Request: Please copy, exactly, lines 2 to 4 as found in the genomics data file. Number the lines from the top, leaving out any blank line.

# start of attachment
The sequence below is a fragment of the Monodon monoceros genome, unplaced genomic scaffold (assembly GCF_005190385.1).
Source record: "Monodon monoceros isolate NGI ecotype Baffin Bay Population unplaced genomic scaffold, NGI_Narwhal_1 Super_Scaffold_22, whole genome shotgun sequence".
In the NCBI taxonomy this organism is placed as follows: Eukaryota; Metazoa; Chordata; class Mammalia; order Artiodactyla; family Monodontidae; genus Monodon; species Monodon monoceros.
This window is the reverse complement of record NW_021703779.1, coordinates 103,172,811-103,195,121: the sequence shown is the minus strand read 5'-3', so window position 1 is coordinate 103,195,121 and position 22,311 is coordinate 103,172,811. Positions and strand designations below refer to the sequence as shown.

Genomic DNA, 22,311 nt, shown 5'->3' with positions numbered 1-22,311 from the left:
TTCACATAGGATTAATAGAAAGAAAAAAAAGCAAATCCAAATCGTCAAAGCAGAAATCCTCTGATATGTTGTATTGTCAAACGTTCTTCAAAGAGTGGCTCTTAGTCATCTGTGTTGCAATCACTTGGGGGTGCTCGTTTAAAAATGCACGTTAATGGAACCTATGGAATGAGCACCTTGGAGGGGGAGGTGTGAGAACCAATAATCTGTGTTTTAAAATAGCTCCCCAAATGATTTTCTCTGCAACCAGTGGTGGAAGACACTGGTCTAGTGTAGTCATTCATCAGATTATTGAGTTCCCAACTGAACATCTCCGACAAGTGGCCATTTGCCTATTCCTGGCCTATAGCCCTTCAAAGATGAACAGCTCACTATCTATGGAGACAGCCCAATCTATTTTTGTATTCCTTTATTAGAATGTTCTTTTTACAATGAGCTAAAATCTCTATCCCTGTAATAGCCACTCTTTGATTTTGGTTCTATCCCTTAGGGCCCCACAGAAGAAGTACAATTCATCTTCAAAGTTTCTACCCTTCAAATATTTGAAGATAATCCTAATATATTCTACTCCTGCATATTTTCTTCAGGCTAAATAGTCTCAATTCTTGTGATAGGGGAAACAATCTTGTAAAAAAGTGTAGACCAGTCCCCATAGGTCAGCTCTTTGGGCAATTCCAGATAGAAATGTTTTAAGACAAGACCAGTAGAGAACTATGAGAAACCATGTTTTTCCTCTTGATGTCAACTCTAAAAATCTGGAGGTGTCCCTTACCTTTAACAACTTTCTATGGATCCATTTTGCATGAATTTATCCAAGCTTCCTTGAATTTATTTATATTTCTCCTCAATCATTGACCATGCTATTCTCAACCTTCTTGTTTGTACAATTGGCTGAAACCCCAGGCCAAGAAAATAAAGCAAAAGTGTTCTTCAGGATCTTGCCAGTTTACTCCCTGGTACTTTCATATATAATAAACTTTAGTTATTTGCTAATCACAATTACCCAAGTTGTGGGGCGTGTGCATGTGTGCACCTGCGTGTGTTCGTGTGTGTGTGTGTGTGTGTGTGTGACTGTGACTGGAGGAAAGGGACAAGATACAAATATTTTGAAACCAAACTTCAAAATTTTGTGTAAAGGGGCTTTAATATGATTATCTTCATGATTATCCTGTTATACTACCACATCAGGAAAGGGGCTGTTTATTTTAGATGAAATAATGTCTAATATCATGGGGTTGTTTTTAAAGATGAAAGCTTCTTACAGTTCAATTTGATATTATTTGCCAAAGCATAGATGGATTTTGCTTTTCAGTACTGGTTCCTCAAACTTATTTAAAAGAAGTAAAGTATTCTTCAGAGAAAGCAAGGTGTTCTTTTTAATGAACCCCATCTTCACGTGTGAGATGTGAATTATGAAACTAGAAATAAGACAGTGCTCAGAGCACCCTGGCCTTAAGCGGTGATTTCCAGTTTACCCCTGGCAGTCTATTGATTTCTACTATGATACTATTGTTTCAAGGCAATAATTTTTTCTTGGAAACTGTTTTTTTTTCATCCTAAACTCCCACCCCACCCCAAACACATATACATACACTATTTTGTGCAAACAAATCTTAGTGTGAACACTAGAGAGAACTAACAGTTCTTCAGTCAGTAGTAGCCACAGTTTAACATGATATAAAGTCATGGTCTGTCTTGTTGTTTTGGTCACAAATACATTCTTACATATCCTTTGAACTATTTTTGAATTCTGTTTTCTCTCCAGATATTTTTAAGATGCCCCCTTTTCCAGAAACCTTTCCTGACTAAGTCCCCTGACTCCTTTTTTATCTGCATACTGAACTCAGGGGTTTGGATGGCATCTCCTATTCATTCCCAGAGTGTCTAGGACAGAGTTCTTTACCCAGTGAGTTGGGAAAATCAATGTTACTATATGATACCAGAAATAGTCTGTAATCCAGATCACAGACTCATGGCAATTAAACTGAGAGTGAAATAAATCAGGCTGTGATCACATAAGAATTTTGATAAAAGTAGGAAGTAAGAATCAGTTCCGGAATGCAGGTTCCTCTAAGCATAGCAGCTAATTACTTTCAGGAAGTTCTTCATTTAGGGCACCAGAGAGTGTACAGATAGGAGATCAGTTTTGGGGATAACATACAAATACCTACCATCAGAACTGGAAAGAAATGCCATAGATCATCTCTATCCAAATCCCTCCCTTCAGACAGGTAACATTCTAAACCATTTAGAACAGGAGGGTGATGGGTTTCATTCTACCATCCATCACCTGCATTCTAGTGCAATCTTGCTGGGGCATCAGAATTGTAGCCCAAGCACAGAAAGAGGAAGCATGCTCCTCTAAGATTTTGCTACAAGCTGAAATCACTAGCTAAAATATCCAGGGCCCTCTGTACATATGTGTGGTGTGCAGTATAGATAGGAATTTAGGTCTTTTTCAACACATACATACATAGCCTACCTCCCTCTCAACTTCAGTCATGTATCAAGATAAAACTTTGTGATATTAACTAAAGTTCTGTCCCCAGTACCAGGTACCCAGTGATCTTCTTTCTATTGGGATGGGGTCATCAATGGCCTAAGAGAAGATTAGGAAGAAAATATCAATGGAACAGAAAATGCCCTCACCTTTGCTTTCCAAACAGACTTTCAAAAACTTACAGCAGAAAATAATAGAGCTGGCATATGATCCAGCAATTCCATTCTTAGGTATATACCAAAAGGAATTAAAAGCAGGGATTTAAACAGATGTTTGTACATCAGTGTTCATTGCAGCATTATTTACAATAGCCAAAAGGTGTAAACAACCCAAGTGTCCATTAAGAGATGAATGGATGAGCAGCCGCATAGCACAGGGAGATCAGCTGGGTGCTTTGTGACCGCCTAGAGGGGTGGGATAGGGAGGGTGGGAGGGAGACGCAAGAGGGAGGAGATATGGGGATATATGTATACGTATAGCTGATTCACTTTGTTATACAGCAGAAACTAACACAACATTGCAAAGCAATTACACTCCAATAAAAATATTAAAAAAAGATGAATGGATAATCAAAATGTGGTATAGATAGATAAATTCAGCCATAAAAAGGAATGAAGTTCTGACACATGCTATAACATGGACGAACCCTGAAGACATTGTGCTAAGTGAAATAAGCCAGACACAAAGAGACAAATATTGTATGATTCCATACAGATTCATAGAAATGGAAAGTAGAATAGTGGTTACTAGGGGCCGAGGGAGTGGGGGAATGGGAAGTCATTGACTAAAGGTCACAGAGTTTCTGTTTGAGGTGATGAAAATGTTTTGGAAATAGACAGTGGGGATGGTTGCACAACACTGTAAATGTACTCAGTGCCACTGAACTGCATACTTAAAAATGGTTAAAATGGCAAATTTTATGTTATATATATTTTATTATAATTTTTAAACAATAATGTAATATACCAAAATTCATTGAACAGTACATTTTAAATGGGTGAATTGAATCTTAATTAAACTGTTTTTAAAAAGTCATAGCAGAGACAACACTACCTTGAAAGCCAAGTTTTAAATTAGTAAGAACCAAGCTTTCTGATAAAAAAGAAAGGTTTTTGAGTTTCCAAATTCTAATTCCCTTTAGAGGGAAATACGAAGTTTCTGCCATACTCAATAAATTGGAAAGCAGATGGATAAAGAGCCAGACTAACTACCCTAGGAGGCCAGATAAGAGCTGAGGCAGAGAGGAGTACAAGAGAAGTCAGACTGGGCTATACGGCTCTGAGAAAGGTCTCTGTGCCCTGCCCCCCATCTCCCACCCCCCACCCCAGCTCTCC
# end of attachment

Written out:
Source record: "Monodon monoceros isolate NGI ecotype Baffin Bay Population unplaced genomic scaffold, NGI_Narwhal_1 Super_Scaffold_22, whole genome shotgun sequence".
In the NCBI taxonomy this organism is placed as follows: Eukaryota; Metazoa; Chordata; class Mammalia; order Artiodactyla; family Monodontidae; genus Monodon; species Monodon monoceros.
This window is the reverse complement of record NW_021703779.1, coordinates 103,172,811-103,195,121: the sequence shown is the minus strand read 5'-3', so window position 1 is coordinate 103,195,121 and position 22,311 is coordinate 103,172,811. Positions and strand designations below refer to the sequence as shown.